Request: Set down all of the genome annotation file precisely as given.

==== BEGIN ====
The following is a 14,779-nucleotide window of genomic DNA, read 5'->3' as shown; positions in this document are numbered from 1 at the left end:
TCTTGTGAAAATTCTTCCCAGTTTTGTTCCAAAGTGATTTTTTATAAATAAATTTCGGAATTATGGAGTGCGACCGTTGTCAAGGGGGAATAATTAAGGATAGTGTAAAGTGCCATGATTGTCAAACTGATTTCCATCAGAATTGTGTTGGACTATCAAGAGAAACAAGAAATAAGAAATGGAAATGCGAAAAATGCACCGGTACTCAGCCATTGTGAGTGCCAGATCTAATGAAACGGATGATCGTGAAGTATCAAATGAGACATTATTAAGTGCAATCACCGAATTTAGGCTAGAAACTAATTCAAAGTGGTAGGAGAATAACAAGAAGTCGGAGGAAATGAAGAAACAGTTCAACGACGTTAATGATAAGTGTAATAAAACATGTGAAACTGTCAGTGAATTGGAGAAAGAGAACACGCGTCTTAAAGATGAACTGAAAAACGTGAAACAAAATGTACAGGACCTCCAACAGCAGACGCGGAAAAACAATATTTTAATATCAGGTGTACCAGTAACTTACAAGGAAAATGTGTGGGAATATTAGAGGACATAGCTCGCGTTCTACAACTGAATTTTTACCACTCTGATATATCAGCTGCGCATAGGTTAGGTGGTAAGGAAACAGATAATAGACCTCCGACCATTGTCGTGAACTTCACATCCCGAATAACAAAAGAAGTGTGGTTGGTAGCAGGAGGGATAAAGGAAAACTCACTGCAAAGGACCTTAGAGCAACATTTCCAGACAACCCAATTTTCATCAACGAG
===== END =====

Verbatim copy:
The following is a 14,779-nucleotide window of genomic DNA, read 5'->3' as shown; positions in this document are numbered from 1 at the left end:
TCTTGTGAAAATTCTTCCCAGTTTTGTTCCAAAGTGATTTTTTATAAATAAATTTCGGAATTATGGAGTGCGACCGTTGTCAAGGGGGAATAATTAAGGATAGTGTAAAGTGCCATGATTGTCAAACTGATTTCCATCAGAATTGTGTTGGACTATCAAGAGAAACAAGAAATAAGAAATGGAAATGCGAAAAATGCACCGGTACTCAGCCATTGTGAGTGCCAGATCTAATGAAACGGATGATCGTGAAGTATCAAATGAGACATTATTAAGTGCAATCACCGAATTTAGGCTAGAAACTAATTCAAAGTGGTAGGAGAATAACAAGAAGTCGGAGGAAATGAAGAAACAGTTCAACGACGTTAATGATAAGTGTAATAAAACATGTGAAACTGTCAGTGAATTGGAGAAAGAGAACACGCGTCTTAAAGATGAACTGAAAAACGTGAAACAAAATGTACAGGACCTCCAACAGCAGACGCGGAAAAACAATATTTTAATATCAGGTGTACCAGTAACTTACAAGGAAAATGTGTGGGAATATTAGAGGACATAGCTCGCGTTCTACAACTGAATTTTTACCACTCTGATATATCAGCTGCGCATAGGTTAGGTGGTAAGGAAACAGATAATAGACCTCCGACCATTGTCGTGAACTTCACATCCCGAATAACAAAAGAAGTGTGGTTGGTAGCAGGAGGGATAAAGGAAAACTCACTGCAAAGGACCTTAGAGCAACATTTCCAGACAACCCAATTTTCATCAACGAG